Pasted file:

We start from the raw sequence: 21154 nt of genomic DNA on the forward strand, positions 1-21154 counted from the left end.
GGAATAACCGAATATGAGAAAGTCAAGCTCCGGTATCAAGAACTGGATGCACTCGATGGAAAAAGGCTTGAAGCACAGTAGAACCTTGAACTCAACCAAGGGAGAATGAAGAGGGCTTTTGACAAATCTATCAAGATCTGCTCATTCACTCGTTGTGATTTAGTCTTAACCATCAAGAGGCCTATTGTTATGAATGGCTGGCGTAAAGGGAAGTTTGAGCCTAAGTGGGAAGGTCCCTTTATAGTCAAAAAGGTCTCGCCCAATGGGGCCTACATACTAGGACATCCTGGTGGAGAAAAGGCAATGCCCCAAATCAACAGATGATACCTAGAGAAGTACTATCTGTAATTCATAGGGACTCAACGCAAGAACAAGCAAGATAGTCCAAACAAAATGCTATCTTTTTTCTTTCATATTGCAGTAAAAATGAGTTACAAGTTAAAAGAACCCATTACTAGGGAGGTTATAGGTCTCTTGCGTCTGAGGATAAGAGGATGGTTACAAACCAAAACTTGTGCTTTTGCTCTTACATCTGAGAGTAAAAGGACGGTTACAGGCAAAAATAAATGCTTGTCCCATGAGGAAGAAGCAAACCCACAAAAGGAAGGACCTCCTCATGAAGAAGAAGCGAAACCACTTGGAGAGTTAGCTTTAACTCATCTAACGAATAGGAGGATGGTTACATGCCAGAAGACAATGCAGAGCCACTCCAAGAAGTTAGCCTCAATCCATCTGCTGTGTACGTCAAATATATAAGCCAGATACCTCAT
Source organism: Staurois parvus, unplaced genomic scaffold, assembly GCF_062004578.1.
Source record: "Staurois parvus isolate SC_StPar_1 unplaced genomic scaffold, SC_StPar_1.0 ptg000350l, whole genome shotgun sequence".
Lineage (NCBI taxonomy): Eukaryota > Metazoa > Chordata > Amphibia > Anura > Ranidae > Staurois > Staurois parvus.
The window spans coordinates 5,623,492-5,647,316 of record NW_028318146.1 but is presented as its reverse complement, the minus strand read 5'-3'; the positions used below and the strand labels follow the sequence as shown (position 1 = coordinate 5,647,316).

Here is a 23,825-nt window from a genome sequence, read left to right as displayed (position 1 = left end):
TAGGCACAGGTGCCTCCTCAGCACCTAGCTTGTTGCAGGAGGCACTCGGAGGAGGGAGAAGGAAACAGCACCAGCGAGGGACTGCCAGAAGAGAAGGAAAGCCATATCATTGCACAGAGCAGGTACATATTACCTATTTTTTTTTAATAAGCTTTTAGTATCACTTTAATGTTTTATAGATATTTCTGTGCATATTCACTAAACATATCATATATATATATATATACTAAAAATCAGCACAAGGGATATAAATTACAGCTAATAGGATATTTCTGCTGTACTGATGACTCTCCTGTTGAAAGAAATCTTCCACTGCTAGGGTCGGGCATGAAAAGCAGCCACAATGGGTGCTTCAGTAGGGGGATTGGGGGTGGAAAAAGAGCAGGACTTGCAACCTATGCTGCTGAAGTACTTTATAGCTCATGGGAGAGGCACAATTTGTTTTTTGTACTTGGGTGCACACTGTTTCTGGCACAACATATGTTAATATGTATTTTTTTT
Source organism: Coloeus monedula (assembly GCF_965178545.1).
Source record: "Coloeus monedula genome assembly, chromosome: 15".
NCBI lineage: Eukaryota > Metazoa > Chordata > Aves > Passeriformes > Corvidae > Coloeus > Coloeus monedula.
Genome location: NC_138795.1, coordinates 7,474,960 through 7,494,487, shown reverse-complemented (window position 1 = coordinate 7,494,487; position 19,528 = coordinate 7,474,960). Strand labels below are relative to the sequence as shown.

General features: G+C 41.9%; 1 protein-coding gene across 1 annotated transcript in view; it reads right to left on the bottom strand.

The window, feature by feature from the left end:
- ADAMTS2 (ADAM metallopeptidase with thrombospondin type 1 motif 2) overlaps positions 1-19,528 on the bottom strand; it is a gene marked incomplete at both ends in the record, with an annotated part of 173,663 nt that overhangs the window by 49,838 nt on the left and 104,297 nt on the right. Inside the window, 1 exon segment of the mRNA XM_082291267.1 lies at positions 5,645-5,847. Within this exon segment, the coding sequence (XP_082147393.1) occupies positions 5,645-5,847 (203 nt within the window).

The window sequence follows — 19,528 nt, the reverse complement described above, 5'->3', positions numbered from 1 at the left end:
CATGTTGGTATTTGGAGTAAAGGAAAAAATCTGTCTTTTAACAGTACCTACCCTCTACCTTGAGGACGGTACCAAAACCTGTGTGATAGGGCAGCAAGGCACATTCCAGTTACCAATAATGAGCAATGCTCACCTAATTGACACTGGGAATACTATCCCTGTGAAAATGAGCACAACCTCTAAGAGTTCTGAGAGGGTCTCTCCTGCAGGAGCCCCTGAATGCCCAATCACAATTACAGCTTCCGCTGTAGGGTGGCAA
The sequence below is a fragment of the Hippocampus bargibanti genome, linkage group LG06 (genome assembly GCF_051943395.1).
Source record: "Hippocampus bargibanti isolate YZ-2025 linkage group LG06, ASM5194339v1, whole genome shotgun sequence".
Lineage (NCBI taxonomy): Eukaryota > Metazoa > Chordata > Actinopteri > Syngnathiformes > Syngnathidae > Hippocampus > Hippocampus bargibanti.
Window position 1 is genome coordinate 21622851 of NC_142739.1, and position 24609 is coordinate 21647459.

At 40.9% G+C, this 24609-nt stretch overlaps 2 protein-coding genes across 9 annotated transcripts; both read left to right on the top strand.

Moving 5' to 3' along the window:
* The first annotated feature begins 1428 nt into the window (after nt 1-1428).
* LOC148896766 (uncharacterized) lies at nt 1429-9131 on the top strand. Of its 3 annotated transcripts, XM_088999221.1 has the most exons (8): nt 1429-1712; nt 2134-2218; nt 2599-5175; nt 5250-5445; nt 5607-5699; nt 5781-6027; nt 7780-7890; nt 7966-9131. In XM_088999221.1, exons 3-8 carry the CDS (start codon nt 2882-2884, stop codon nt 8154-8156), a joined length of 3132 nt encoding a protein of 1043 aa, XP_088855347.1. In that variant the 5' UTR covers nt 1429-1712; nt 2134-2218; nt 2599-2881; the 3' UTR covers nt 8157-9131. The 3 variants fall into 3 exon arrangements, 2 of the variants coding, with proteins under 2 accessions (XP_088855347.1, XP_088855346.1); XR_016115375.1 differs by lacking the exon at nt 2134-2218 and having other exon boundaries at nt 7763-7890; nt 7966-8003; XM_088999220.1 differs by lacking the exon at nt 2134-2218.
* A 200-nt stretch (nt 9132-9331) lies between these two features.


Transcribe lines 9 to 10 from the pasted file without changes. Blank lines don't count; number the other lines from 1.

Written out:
Source organism: Coloeus monedula (assembly GCF_965178545.1).
Source record: "Coloeus monedula genome assembly, chromosome: 15".